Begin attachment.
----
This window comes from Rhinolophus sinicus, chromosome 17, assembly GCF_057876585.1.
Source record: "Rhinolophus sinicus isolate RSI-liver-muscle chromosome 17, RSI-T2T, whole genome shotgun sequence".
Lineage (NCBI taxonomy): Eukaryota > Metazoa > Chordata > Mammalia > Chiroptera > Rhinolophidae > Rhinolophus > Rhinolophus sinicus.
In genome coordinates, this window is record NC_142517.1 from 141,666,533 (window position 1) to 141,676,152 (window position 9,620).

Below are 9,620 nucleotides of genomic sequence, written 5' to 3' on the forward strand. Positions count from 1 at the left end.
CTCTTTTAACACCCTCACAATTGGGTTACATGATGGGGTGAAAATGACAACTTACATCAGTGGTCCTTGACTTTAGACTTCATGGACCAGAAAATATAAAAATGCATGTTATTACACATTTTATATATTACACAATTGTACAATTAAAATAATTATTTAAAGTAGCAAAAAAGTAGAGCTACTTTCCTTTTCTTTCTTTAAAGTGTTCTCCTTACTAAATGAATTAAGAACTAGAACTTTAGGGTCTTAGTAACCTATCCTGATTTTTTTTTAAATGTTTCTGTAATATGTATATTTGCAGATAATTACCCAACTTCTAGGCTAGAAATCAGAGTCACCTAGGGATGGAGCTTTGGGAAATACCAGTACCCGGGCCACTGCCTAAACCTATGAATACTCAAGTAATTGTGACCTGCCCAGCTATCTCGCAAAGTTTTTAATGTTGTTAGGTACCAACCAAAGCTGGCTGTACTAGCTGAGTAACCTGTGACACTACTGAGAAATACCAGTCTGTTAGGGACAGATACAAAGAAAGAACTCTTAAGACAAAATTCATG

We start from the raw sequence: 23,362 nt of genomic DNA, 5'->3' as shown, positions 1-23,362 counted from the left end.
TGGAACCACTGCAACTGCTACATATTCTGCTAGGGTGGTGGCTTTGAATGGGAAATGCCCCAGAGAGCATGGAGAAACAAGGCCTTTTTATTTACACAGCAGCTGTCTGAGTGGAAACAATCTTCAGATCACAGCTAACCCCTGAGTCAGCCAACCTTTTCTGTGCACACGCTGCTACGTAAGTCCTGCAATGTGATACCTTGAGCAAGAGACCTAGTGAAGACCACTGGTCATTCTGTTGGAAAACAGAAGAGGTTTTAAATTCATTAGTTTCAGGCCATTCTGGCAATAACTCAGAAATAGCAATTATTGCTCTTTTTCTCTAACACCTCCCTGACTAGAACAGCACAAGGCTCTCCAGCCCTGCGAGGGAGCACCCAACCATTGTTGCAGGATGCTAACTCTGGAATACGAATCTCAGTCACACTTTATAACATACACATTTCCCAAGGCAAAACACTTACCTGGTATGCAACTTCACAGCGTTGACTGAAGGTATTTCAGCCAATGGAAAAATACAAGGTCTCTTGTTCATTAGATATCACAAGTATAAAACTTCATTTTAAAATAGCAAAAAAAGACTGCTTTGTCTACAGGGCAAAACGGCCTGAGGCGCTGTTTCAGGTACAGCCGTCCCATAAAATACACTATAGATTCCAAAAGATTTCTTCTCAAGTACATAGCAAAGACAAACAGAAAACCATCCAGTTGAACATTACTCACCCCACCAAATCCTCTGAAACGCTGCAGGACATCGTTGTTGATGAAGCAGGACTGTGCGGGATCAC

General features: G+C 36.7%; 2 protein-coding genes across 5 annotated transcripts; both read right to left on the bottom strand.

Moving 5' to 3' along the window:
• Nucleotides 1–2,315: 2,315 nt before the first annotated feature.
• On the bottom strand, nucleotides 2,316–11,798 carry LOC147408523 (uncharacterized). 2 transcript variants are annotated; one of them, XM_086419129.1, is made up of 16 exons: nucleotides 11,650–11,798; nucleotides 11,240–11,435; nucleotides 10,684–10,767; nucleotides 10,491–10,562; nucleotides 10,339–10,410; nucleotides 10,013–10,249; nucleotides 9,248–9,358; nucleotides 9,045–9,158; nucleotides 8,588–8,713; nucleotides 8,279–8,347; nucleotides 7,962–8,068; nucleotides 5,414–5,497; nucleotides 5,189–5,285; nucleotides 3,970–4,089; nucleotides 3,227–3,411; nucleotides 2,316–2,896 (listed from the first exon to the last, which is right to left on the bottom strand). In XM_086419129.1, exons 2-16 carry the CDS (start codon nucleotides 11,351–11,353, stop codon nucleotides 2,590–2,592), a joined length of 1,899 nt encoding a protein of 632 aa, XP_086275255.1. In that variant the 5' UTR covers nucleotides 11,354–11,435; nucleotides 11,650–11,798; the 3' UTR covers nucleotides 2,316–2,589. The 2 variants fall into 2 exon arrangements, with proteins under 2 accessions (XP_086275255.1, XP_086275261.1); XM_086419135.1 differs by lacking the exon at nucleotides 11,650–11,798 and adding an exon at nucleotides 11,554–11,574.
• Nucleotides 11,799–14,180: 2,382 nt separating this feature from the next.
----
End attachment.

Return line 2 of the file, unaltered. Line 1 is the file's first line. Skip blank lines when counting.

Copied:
Source record: "Rhinolophus sinicus isolate RSI-liver-muscle chromosome 17, RSI-T2T, whole genome shotgun sequence".